Ecommerce jumped 32.4% this year due to the Covid-19 pandemic. It was projected to “only” jump 18% until the pandemic shifted consumers’ buying habits.
Ecommerce will reach 14.4% of all retail sales in 2020 or $794.5 billion in sales. Projected growth is anticipated to slow in 2021, but customers are projected to continue to drive eCommerce to 15% or more of all retail sales in 2021. One thing is clear; consumers are not going back to pre-Covid retail practices.
These stats come from a Digital Media Solutions article here and are for non-automotive, but they tell the consumer changes you face.
The article also notes that the little online bookseller called Amazon now controls almost 40% of all online retail sales. That is what getting into eCommerce early, and being responsive to consumer desires gets you.
I don’t think automotive will get rolled up to that level. Still, as a few publicly traded auto retailers push digital retailing (Asbury), I see them taking market share from laggards and even those who are half-heartedly attempting digital retailing.
Dealers that are serious about competing for the future are looking at the whole buying process, not just putting a lead widget on their website to drive more showroom visits.
As noted in the article, Best Buy and Target created a new digital retail path that helped them grow online sales by 100% over 2019 levels. The new path they implemented is simply an excellent digital to brick and mortar handoff experience with their “Curbside” pickup programs. Why didn’t customers just wait for items to be delivered? My guess is 2-fold.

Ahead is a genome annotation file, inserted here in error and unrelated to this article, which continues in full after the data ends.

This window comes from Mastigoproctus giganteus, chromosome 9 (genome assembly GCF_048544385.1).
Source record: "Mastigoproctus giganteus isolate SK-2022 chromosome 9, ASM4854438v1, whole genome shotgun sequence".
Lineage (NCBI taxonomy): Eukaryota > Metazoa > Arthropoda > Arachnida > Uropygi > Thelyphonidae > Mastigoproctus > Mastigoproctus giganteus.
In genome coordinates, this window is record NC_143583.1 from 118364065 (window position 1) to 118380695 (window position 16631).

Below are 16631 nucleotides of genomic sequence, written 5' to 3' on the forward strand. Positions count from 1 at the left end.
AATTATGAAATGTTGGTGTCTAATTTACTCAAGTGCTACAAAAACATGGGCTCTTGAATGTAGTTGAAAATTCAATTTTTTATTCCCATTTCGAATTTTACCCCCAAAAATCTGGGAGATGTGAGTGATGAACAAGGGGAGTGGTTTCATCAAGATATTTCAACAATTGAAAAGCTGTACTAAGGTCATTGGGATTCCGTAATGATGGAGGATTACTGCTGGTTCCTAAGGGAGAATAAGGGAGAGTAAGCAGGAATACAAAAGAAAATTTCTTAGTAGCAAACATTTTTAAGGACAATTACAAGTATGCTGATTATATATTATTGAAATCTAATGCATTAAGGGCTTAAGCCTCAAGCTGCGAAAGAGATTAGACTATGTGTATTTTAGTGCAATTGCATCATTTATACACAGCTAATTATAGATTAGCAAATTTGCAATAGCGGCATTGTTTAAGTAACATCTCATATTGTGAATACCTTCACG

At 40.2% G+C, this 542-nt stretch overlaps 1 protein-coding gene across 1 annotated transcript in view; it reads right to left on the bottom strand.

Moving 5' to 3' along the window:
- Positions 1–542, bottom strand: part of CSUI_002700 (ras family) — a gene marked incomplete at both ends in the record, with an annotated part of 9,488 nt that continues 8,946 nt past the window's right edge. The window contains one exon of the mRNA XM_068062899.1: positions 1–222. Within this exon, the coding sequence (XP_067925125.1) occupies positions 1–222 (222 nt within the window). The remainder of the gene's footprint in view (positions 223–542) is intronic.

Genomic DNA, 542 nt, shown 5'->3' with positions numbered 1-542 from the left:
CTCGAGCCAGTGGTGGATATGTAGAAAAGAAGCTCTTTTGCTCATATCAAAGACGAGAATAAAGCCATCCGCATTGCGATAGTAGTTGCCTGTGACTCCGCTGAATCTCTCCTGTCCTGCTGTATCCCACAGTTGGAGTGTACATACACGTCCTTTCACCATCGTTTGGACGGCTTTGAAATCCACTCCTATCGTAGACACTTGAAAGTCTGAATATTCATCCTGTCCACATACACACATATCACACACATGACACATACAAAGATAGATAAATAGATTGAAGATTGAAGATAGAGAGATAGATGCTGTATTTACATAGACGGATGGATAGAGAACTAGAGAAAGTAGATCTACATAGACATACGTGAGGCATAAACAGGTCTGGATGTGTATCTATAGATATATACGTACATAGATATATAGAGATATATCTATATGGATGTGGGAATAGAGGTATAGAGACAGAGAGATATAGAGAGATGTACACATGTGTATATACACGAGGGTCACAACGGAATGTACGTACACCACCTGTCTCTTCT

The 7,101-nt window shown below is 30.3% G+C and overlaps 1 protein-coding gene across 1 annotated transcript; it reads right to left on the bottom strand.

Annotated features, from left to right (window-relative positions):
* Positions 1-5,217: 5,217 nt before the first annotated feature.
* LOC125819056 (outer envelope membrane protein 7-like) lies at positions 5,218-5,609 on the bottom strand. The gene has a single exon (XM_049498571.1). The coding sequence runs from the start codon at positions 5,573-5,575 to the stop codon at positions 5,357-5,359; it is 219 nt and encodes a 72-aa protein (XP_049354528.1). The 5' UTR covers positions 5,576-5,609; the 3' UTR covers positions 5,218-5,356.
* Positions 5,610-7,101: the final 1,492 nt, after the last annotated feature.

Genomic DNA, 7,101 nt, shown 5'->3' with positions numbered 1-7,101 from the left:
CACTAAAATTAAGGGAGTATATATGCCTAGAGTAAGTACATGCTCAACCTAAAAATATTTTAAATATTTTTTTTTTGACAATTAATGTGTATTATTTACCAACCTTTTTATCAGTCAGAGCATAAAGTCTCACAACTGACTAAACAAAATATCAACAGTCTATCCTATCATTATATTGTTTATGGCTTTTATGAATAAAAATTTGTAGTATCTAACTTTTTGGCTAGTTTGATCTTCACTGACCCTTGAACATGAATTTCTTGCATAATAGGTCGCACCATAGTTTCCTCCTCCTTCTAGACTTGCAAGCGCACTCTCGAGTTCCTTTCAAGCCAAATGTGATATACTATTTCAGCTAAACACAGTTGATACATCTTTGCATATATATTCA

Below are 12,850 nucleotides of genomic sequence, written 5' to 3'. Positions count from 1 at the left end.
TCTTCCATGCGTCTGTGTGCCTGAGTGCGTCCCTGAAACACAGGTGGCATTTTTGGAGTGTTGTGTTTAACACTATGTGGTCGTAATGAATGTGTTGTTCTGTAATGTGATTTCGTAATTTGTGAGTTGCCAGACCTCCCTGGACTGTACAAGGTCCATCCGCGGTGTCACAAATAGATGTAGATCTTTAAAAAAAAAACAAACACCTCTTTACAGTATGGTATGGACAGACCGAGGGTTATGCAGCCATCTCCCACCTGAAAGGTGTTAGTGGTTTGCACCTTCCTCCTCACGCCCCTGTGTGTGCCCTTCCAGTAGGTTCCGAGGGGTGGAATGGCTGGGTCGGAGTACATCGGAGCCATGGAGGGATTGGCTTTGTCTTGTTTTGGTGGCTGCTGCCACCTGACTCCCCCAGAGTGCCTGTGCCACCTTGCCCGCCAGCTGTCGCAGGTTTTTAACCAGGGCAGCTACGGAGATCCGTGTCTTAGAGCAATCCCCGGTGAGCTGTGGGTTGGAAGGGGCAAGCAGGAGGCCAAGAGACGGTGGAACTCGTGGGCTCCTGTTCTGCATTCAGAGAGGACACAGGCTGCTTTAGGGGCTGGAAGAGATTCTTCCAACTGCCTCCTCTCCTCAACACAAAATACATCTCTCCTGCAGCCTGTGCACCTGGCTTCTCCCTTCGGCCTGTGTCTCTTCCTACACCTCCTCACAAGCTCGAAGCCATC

- Customers want the dopamine spike they get from “shopping,” which is more intense when they pick it up.
- Customers also like to get instant gratification when they purchase something. Waiting for delivery takes away from that gratification.
This type of handoff experience is available today for dealers that want to provide their customers with a dopamine-filled, instant gratification retail experience.
I guess that both Best Buy and Target used their current digital and in-store infrastructure and made the adjustments (added software) to track and deliver purchases to their curbside pickup customers. Dealers can do the same. Adding a Retail Operating System like CreditIQ allows them to sync their current software (showroom & online) and sales processes to deliver a seamless buying experience, whether started online and finished at the showroom or started in the showroom and finished online.
The best way to look at this transition is by the numbers and successes from history. We can do this by going back to that little online bookstore and its competitors in 2010. The winner was small and is now the 800-pound gorilla in the eCommerce market. 2nd place was a late adopter to the eCommerce world, but a strong fighter. 3rd place goes to the company that started to adopt “too late” and well….
Amazon 2019 sales $280 billion (2010 sales were $34 billion)
- $246 billion growth over 9 years ($275 billion if you count 2020 growth projection)
Barnes & Noble 2019 sales $3.5 billion (2012 sales of 5.73 billion were its peak year)
- $2.2 billion decrease in 7 years
Borders Books failed to go digital quickly enough and liquidated in 2011.
Note, I pulled the revenue data above from different websites, so they may not be 100% accurate, but I think the overview tells the digital adoption story accurately.
I think the automotive industry has benefited from the complicated sale process and customers’ desire to test-drive vehicles before purchasing. I hope the industry continues to market the importance of a test drive to get customers into the showroom. However, much like Best Buy and Target, it’s time to move most or all the detailed sales process online with a Retail Operating System.
Let’s leave the exciting and high dopamine delivery experience as your dealership’s lasting impression for all your future sales!